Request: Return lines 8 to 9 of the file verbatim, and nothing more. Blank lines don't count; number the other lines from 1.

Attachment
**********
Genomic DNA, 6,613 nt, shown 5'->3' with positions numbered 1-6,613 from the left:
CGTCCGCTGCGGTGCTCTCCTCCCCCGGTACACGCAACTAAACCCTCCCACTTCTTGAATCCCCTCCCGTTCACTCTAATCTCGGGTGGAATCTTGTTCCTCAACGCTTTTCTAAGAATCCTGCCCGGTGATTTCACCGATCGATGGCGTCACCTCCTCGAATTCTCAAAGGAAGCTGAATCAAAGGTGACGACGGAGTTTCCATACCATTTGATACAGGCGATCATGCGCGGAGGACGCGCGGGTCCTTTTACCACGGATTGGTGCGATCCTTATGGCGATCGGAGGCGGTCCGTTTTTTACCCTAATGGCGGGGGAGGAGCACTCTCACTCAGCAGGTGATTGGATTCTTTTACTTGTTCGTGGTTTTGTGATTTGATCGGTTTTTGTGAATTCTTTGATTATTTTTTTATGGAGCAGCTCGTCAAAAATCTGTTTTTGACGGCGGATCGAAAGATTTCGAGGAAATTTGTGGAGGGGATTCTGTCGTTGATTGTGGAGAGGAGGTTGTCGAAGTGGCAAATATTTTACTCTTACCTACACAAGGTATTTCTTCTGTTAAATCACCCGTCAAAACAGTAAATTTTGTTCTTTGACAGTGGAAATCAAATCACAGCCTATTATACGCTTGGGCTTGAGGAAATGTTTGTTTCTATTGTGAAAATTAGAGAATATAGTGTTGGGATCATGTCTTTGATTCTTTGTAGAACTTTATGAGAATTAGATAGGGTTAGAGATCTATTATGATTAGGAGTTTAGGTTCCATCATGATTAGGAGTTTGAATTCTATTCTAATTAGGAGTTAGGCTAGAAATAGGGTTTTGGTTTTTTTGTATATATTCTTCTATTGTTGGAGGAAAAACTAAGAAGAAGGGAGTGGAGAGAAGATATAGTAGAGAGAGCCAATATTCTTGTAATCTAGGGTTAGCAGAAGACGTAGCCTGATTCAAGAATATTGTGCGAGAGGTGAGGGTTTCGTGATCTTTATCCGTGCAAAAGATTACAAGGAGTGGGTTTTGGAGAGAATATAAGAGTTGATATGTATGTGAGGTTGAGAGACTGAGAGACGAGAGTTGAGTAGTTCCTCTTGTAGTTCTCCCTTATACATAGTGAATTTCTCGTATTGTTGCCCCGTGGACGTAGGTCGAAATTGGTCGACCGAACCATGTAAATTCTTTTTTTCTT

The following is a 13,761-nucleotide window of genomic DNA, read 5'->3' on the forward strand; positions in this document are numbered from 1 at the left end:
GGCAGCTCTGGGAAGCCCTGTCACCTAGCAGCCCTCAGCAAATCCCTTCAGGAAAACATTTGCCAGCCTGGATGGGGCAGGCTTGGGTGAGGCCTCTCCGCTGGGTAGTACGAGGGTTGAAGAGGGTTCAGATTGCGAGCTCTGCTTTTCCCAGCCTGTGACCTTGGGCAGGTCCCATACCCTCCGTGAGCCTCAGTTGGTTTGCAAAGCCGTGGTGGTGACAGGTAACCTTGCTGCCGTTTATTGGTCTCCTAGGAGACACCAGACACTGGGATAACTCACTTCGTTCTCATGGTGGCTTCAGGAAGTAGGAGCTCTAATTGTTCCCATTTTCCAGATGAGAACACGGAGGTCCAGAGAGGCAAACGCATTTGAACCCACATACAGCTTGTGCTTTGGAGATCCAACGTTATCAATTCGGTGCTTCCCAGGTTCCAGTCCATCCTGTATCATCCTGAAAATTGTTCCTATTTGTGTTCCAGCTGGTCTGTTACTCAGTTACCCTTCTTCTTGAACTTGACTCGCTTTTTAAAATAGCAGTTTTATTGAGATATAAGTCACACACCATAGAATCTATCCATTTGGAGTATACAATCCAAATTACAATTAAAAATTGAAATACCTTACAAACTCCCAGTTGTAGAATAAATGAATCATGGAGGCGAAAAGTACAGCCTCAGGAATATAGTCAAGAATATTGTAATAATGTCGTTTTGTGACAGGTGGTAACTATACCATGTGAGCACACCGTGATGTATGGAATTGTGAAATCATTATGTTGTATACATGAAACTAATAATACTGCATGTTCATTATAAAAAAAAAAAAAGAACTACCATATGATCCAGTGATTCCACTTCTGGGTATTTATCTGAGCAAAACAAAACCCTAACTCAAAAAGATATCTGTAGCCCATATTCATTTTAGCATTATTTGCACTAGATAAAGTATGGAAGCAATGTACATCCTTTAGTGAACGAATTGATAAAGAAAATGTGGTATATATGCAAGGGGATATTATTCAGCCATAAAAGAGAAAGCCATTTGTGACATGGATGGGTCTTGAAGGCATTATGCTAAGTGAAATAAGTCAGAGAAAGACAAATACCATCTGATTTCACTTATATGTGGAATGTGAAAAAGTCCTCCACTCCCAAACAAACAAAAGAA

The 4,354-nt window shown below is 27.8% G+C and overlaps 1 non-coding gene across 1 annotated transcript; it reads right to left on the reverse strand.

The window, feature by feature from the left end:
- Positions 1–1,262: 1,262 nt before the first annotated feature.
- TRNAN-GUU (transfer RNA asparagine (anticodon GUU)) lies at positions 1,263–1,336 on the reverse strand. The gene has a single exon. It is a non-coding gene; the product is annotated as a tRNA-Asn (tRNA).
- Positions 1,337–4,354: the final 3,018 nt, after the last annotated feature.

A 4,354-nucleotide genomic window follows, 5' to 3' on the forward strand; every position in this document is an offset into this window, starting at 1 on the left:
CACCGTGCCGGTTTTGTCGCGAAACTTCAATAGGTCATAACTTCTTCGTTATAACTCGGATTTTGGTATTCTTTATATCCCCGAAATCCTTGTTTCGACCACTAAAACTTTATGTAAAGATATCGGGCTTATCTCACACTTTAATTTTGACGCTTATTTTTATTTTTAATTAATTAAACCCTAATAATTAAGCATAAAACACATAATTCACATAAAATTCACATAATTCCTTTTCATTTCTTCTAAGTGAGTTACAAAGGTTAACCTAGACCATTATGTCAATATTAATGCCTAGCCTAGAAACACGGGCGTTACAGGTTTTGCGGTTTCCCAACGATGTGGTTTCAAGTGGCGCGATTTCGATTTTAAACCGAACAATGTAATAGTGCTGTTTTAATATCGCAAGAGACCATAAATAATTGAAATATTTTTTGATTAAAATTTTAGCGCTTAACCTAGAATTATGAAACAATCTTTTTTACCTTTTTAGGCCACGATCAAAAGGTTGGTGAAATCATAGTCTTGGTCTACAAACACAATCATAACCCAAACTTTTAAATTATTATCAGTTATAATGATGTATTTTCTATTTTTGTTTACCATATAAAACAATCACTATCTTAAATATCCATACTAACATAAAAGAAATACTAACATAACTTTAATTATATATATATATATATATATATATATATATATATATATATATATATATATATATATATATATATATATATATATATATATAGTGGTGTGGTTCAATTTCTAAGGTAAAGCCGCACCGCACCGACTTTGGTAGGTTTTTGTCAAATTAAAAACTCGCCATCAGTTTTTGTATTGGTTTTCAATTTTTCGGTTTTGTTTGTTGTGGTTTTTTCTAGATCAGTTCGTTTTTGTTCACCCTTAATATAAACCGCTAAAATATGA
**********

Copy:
- TRNAN-GUU (transfer RNA asparagine (anticodon GUU)) lies at positions 1,263–1,336 on the reverse strand. The gene has a single exon. It is a non-coding gene; the product is annotated as a tRNA-Asn (tRNA).
- Positions 1,337–4,354: the final 3,018 nt, after the last annotated feature.